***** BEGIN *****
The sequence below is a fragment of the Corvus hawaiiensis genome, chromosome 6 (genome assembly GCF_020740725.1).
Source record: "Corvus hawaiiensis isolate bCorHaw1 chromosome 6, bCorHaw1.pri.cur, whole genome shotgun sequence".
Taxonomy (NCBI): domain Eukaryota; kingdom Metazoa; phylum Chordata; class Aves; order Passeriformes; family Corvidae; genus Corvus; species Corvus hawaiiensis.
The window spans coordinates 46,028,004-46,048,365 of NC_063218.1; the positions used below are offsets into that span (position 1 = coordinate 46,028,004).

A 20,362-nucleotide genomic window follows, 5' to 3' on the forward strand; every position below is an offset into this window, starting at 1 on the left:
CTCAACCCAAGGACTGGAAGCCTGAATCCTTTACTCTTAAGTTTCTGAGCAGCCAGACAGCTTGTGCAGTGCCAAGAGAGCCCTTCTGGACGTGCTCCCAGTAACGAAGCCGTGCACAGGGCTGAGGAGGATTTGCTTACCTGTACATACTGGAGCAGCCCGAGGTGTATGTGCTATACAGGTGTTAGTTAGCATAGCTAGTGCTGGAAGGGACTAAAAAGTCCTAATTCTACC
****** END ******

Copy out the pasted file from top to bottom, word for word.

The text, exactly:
The sequence below is a fragment of the Corvus hawaiiensis genome, chromosome 6 (genome assembly GCF_020740725.1).
Source record: "Corvus hawaiiensis isolate bCorHaw1 chromosome 6, bCorHaw1.pri.cur, whole genome shotgun sequence".
Taxonomy (NCBI): domain Eukaryota; kingdom Metazoa; phylum Chordata; class Aves; order Passeriformes; family Corvidae; genus Corvus; species Corvus hawaiiensis.
The window spans coordinates 46,028,004-46,048,365 of NC_063218.1; the positions used below are offsets into that span (position 1 = coordinate 46,028,004).

A 20,362-nucleotide genomic window follows, 5' to 3' on the forward strand; every position below is an offset into this window, starting at 1 on the left:
CTCAACCCAAGGACTGGAAGCCTGAATCCTTTACTCTTAAGTTTCTGAGCAGCCAGACAGCTTGTGCAGTGCCAAGAGAGCCCTTCTGGACGTGCTCCCAGTAACGAAGCCGTGCACAGGGCTGAGGAGGATTTGCTTACCTGTACATACTGGAGCAGCCCGAGGTGTATGTGCTATACAGGTGTTAGTTAGCATAGCTAGTGCTGGAAGGGACTAAAAAGTCCTAATTCTACC